writing to file

This is a discussion on writing to file within the C++ Programming forums, part of the General Programming Boards category; hey, I am pretty new to c++ I am using the dev c++ compiler (if that makes a difference) Anyway ...

  1. #1
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    Exclamation writing to file

    hey,
    I am pretty new to c++
    I am using the dev c++ compiler (if that makes a difference)

    Anyway I've been doing a bunch of beginner tutorials and finally reached the part about writing and reading files. Here's the code I'm using

    Code:
    #include <stdio.h>
    #include <string>
    #include <iostream>
    #include <fstream>
    
    using namespace std;
    
    int main(int argc, char *argv[])
    {
    
    ofstream asdf("C:\asdf.dat");
    asdf << "hello";
    asdf.close();
    
      return 0;
    }
    I run this and it does not have any errors. It runs, but nothing actually happens. As I understand it should create a file called asdf.dat with the words hello in it.

    I've looked around at several tutorials, and they're all using this code. If someone can help that would be realy appriciated

  2. #2
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    "c:\\asdf.dat" You also may want to look for a file in C:\ named " sdf.dat" or [something]sdf.dat "\a" is the "alarm" character. std::cout << '\a'; beeps (on some consoles)

  3. #3
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    "\a" is the "alarm" character.
    ...but since you are escaping the '\' character, hence the double slashes, which says: "hey, this isn't an escape character, it's literally a slash mark", would you still run into that problem?
    Last edited by 7stud; 02-17-2005 at 10:42 AM.

  4. #4
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    naturally, '\\' is just one slash. Often "c:/asdf.dat" will work, even on dos liniage OS's, but I stll prefer to go with the leaning toothpick sindrome. It's more likely to work in windowsville and breaks on unix, where your paths would have to be moved around anyway, but this is less likely to suprise you. Headers get real slashes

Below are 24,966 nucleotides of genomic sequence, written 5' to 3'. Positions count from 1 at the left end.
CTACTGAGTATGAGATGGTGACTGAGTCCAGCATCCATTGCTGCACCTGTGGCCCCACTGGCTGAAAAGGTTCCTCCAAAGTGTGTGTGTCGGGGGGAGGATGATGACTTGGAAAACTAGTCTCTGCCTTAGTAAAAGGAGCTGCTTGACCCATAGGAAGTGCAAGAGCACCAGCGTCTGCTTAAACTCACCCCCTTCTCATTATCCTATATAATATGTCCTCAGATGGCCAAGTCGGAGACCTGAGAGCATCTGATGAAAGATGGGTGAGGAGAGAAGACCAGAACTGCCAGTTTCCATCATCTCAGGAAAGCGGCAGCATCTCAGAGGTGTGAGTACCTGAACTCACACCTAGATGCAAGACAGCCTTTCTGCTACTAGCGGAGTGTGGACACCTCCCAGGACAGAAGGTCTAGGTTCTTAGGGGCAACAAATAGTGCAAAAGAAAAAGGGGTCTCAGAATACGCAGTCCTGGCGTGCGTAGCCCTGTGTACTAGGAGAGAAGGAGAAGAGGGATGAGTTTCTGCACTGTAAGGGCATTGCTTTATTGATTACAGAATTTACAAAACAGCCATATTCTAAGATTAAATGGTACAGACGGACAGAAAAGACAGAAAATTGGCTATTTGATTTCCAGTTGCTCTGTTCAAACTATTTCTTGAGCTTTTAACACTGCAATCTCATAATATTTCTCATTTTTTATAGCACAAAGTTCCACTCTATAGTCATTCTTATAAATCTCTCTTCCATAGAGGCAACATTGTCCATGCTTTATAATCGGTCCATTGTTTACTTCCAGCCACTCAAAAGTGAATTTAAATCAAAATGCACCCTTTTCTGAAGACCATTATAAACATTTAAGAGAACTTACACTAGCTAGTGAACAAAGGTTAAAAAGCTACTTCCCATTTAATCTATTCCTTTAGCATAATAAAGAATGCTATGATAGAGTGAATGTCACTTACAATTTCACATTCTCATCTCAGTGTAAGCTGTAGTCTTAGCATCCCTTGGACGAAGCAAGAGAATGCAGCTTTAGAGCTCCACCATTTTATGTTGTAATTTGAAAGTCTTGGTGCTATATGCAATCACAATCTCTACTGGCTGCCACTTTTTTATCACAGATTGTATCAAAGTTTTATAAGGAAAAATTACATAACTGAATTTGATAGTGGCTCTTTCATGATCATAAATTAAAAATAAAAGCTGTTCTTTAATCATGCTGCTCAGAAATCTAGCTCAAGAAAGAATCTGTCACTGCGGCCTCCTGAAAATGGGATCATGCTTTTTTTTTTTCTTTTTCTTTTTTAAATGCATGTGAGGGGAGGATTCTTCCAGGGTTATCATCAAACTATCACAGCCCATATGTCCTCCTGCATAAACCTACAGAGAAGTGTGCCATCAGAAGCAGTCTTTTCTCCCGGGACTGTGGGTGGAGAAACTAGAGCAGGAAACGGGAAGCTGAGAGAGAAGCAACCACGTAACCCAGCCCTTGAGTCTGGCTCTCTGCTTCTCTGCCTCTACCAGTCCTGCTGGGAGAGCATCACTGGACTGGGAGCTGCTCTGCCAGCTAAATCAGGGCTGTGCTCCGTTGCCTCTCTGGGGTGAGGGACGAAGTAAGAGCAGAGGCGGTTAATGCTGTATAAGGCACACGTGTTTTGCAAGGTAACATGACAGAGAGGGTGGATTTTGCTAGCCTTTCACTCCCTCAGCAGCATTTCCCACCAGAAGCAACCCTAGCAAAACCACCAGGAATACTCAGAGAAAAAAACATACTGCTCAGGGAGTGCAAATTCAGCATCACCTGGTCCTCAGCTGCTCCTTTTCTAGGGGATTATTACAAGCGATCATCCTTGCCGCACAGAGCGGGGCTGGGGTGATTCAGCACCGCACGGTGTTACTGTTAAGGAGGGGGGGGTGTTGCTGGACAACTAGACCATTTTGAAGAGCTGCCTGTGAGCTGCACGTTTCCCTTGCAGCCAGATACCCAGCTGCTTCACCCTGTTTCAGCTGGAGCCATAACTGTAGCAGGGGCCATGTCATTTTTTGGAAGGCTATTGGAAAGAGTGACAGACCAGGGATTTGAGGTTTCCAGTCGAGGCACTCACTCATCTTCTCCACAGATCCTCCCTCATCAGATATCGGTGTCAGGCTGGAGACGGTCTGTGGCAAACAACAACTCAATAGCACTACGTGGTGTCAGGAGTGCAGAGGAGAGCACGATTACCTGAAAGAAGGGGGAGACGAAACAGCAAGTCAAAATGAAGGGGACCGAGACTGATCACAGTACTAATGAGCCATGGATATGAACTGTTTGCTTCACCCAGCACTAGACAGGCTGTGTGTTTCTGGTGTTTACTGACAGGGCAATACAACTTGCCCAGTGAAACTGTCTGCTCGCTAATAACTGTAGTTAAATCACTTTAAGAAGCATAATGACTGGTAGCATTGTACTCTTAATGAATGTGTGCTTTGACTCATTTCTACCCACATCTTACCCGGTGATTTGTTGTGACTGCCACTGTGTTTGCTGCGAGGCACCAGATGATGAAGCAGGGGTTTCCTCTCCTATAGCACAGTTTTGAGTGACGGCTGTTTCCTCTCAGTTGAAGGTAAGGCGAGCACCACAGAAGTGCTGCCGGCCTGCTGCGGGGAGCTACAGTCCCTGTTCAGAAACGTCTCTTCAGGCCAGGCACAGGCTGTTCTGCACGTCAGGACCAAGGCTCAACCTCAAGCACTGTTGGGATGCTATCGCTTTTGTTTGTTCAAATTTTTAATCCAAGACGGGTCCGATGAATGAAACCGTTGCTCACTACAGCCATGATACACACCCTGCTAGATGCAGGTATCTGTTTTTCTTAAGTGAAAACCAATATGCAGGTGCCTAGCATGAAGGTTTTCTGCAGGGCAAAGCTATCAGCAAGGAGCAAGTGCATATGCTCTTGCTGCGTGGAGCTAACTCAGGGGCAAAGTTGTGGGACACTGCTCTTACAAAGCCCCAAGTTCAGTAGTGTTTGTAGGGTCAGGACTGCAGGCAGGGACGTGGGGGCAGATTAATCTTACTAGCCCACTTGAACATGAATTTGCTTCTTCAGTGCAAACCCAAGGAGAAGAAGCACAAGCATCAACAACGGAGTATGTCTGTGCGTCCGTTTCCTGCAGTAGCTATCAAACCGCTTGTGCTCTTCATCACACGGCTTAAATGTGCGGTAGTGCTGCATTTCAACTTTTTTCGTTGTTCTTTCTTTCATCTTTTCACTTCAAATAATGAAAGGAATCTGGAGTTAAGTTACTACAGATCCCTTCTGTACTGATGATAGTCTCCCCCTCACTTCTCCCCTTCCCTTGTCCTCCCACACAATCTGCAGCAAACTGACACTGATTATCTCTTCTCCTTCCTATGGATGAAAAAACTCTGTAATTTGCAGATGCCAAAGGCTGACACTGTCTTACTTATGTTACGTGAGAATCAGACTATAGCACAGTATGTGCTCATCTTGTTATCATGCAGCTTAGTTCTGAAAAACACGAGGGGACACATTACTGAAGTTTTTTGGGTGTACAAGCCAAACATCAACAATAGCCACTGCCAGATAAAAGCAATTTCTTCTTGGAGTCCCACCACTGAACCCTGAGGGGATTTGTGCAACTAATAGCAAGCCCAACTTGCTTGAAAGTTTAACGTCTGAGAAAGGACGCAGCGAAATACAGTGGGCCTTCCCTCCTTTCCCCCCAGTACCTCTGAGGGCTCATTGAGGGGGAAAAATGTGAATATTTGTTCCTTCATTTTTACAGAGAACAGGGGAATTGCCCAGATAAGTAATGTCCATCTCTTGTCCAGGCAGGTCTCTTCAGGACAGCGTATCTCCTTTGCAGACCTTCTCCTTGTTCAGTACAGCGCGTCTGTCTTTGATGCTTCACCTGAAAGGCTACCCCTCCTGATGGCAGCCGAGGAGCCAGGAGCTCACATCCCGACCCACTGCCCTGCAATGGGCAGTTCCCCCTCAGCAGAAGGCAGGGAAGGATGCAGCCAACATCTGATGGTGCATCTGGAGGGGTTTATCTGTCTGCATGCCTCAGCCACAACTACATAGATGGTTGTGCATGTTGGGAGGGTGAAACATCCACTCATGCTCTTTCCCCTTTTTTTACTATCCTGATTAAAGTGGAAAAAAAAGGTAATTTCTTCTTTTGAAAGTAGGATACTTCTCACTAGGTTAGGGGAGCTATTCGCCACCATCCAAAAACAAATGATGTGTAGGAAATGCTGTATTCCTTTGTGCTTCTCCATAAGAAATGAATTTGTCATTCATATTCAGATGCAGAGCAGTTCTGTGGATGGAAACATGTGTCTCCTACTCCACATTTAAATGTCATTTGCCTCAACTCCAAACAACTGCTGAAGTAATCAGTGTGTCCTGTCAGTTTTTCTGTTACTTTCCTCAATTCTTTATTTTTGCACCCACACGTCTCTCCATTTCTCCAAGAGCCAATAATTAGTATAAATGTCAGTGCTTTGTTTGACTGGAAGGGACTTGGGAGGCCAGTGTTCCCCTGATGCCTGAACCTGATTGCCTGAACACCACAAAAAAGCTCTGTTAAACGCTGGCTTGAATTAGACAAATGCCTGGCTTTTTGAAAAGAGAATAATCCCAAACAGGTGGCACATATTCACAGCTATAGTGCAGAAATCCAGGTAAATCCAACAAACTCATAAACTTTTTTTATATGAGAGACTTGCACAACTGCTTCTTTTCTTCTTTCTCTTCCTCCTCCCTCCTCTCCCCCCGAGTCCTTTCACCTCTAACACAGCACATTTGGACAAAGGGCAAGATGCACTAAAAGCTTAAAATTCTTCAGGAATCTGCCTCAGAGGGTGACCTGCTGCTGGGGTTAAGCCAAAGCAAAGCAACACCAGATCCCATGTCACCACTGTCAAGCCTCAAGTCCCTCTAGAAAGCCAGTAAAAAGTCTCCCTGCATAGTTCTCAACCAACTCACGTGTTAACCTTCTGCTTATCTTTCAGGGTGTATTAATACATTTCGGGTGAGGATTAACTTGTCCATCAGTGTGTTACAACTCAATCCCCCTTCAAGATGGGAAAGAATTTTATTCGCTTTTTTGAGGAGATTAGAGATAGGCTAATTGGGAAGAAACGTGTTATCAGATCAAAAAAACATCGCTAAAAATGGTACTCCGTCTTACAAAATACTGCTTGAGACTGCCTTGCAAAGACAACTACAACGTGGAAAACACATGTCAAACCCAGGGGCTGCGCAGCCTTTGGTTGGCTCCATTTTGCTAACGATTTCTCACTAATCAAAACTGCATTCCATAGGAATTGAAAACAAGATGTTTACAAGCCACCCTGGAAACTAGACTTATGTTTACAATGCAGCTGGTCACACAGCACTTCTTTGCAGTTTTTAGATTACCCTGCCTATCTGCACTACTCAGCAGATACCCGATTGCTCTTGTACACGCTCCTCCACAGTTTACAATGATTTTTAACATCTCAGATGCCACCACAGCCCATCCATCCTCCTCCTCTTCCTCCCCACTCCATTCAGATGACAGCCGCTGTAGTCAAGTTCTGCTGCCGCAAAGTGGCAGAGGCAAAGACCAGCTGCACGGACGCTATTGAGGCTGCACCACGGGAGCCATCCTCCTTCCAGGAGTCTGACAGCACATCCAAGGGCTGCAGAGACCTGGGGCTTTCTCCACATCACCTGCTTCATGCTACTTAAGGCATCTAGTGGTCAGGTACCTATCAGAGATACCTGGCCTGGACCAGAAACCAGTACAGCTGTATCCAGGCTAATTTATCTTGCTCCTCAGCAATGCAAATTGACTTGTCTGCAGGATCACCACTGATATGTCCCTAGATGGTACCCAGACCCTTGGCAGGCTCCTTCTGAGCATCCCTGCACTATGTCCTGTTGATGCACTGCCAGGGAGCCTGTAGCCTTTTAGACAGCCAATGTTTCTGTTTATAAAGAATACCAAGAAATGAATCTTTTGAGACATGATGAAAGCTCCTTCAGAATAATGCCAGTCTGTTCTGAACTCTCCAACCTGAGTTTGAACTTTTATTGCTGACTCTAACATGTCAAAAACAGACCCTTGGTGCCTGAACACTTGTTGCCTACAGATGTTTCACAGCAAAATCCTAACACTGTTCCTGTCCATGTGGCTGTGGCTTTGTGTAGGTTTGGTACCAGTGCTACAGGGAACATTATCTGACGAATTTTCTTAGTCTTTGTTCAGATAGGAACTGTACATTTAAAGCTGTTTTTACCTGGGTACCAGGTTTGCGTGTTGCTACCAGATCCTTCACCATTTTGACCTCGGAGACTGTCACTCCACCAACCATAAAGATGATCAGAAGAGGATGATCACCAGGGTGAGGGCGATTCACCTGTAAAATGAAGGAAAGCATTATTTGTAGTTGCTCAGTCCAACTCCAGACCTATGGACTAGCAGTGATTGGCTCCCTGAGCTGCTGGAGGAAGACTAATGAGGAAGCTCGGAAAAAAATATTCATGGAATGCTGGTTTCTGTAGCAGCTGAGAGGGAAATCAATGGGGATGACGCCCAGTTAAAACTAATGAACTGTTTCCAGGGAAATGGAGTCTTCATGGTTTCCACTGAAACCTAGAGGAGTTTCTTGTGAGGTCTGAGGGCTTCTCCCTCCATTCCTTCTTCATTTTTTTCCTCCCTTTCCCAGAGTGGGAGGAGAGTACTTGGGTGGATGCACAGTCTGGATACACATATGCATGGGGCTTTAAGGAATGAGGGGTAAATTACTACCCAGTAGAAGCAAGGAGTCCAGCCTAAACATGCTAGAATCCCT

i.e. #include <boost/shared_ptr.hpp>

  5. #5
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    thanks guys that fixed it.
    Why is it C:\\ though?

  6. #6
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    Why is it C:\\ though?
    which says: "hey, this isn't an escape character, it's literally a slash mark"
    cout << '\a'; beeps
    A slash is an 'escape' character which has a special meaning. For instance, \n is a newline, \t is a tab, and \a is an alert bell. In the 'escape sequence':

    \a

    the \ character says:"this is a special escape sequence and the letter to follow is not to be interpreted as an 'a'--instead ring the bell". So, your file name with the slash looks like you are trying to tell C++ that the next character should not be literally interpreted, but rather take some special action instead. Of course, that leaves the problem of how to signal that you want a slash to be literally interpreted. The method decided upon was that a double slash would mean a literal single slash.
    Last edited by 7stud; 02-17-2005 at 03:10 PM.

  7. #7
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    that makes sense, thanks

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